Odds of improvement

colorando
Posts: 38
Joined: Fri Dec 17, 2010 2:57 pm

Odds of improvement

Postby colorando » Fri Dec 17, 2010 3:04 pm

Was hoping to get some perspective from past LSAT takers in terms of practice test improvement.

I'm planning on taking the Feb LSAT (although not for sure) and need to get a score above 165.

Right now I'm getting 2 Q's wrong on each LG section, -2 to -4 on each LR and RC section. If I assume 12 to 14 Q's wrong that puts me right at where I want to be. I obviously intend to study so what kind of gains can I assume if I make studying a daily priority. These numbers also exclude a couple of practice sections that I grew frustrated with and bombed.... but that hasn't happend as much

My plan is to work through both Powerscore Books and do at least 15 more practice tests. What kind of reasonable improvements can I expect?

With daily studying of around an hour a day would it be possible to bring my wrong total to around 10 or 11?

Thanks for your input

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AreJay711
Posts: 3406
Joined: Tue Jul 20, 2010 8:51 pm

Re: Odds of improvement

Postby AreJay711 » Fri Dec 17, 2010 3:07 pm

Your odds are 2.93:1

Good luck on the Feb test. If you work your ass off you will be fine for next cycle. Don't try to apply this cycle though.

Nonok
Posts: 179
Joined: Sat Oct 02, 2010 8:24 pm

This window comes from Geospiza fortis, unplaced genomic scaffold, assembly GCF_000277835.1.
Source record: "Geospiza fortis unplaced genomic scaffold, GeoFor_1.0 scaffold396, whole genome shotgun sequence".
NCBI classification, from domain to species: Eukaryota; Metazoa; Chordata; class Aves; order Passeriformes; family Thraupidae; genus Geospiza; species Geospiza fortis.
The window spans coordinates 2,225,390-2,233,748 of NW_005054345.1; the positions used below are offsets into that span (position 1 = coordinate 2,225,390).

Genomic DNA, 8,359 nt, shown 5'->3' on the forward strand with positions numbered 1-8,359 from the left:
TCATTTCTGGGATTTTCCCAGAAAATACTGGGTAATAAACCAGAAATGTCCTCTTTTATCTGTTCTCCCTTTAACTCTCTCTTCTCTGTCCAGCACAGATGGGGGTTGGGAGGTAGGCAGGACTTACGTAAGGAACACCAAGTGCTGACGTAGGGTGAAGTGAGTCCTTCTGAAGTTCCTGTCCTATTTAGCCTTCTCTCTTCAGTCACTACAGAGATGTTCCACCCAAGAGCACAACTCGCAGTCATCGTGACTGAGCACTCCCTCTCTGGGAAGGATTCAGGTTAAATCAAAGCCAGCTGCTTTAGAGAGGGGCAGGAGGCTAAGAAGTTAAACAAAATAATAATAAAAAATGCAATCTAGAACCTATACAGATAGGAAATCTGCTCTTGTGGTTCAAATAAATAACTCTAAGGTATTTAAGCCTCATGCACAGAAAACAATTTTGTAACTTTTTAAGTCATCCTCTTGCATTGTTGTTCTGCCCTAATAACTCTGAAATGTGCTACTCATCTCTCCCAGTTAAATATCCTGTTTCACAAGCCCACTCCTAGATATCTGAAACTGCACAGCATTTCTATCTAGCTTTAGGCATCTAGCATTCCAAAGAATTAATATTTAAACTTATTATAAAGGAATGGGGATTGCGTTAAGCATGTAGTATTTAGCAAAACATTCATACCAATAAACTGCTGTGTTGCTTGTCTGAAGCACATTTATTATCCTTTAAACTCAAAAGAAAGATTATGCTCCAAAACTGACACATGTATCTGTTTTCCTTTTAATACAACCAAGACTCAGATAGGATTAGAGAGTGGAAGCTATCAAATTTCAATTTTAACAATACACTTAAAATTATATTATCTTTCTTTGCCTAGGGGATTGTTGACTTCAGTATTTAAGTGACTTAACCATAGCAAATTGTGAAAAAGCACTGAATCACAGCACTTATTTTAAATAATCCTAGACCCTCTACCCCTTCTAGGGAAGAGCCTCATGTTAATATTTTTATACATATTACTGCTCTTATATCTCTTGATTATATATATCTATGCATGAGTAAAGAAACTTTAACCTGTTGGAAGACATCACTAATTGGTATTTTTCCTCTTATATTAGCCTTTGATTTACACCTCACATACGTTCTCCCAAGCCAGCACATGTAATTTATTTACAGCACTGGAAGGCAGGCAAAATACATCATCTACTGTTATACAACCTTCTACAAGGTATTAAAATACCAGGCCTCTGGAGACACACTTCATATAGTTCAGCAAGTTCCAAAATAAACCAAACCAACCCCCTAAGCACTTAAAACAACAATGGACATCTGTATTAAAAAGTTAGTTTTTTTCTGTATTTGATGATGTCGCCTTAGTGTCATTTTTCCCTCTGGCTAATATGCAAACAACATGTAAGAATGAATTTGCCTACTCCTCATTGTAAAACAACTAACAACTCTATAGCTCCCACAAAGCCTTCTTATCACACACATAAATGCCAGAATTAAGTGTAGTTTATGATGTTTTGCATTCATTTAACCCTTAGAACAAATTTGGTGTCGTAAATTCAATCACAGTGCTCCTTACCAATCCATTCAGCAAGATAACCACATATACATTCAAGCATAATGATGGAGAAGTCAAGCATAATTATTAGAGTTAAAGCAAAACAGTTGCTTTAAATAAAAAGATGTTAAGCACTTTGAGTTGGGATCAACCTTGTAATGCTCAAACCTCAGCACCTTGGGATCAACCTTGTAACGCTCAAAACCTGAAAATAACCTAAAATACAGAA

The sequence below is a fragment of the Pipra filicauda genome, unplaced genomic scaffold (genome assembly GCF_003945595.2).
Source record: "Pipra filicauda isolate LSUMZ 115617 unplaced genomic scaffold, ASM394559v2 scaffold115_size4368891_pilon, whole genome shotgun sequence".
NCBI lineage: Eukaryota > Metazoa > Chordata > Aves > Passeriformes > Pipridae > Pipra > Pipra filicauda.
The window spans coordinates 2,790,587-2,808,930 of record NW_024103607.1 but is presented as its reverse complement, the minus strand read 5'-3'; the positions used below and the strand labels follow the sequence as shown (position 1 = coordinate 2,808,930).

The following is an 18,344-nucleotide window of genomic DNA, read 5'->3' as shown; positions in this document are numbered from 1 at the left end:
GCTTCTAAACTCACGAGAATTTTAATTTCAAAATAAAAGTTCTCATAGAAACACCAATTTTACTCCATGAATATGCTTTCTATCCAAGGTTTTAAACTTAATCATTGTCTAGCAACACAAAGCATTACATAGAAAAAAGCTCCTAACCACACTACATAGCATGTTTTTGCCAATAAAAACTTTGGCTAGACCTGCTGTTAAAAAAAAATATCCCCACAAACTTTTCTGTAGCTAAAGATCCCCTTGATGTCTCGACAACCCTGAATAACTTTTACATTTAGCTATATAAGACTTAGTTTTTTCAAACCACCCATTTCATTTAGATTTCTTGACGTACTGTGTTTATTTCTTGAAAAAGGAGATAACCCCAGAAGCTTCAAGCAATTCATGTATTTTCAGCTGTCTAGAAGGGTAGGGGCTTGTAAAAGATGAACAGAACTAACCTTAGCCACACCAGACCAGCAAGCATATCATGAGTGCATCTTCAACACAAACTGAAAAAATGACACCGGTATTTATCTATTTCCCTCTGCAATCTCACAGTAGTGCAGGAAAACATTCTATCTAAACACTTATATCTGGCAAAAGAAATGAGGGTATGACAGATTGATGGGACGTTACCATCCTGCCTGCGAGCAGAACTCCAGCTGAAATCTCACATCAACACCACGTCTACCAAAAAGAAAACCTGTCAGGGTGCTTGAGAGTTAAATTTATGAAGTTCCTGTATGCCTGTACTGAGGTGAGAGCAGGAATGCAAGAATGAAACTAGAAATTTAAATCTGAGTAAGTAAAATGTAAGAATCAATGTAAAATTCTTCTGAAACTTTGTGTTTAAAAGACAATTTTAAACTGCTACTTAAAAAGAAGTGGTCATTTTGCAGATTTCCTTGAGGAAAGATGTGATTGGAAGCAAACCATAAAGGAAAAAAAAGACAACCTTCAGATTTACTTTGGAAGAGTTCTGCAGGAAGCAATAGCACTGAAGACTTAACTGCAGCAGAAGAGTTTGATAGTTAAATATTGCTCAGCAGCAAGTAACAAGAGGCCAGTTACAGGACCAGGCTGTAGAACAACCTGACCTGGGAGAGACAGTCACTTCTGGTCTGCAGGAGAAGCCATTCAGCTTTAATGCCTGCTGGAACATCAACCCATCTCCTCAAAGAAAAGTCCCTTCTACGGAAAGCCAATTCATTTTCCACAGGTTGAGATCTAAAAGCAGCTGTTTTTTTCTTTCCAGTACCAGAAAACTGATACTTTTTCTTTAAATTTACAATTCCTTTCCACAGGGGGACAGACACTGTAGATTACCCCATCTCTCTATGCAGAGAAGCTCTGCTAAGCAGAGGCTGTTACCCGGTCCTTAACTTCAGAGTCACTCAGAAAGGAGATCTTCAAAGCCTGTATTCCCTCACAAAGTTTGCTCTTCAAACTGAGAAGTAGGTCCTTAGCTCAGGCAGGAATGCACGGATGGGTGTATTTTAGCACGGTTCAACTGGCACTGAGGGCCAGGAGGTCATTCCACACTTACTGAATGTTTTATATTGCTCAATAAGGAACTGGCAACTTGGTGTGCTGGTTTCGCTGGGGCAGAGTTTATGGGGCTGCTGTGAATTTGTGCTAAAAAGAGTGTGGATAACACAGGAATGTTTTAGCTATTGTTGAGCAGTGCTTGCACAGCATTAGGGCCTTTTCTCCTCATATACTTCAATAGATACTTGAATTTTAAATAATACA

Re: Odds of improvement

Postby Nonok » Fri Dec 17, 2010 3:07 pm

You should be able to break 170 if you haven't used the powerscore books yet. They help a lot. I would recommend more than an hour a day. If that's all you can manage take the LSAT in either June or Oct. The more PTs you do with strict review the better you'll score.

These numbers also exclude a couple of practice sections that I grew frustrated with and bombed.... but that hasn't happend as much


Don't exclude numbers. By doing so you're just lying to yourself.

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gdane
Posts: 12415
Joined: Sat Sep 26, 2009 2:41 pm

Re: Odds of improvement

Postby gdane » Fri Dec 17, 2010 6:46 pm

Understand the concepts! Dont just do PT's. Get the concepts down in LR and LG and then do practice tests.

Once you start doing practice tests, review them meticulously. The LSAT has a lot of patterns on it and you start to notice them after reviewing your tests in depth. Every question. Ask youself "why did I get this wrong?" "why did I choose the wrong answer/eliminate the right one?" "was there a word or concept that confused me?". Figure out why you made mistakes. This really helps.

Do this and you'll put yourself in a great position to get the score you want.

Good luck.




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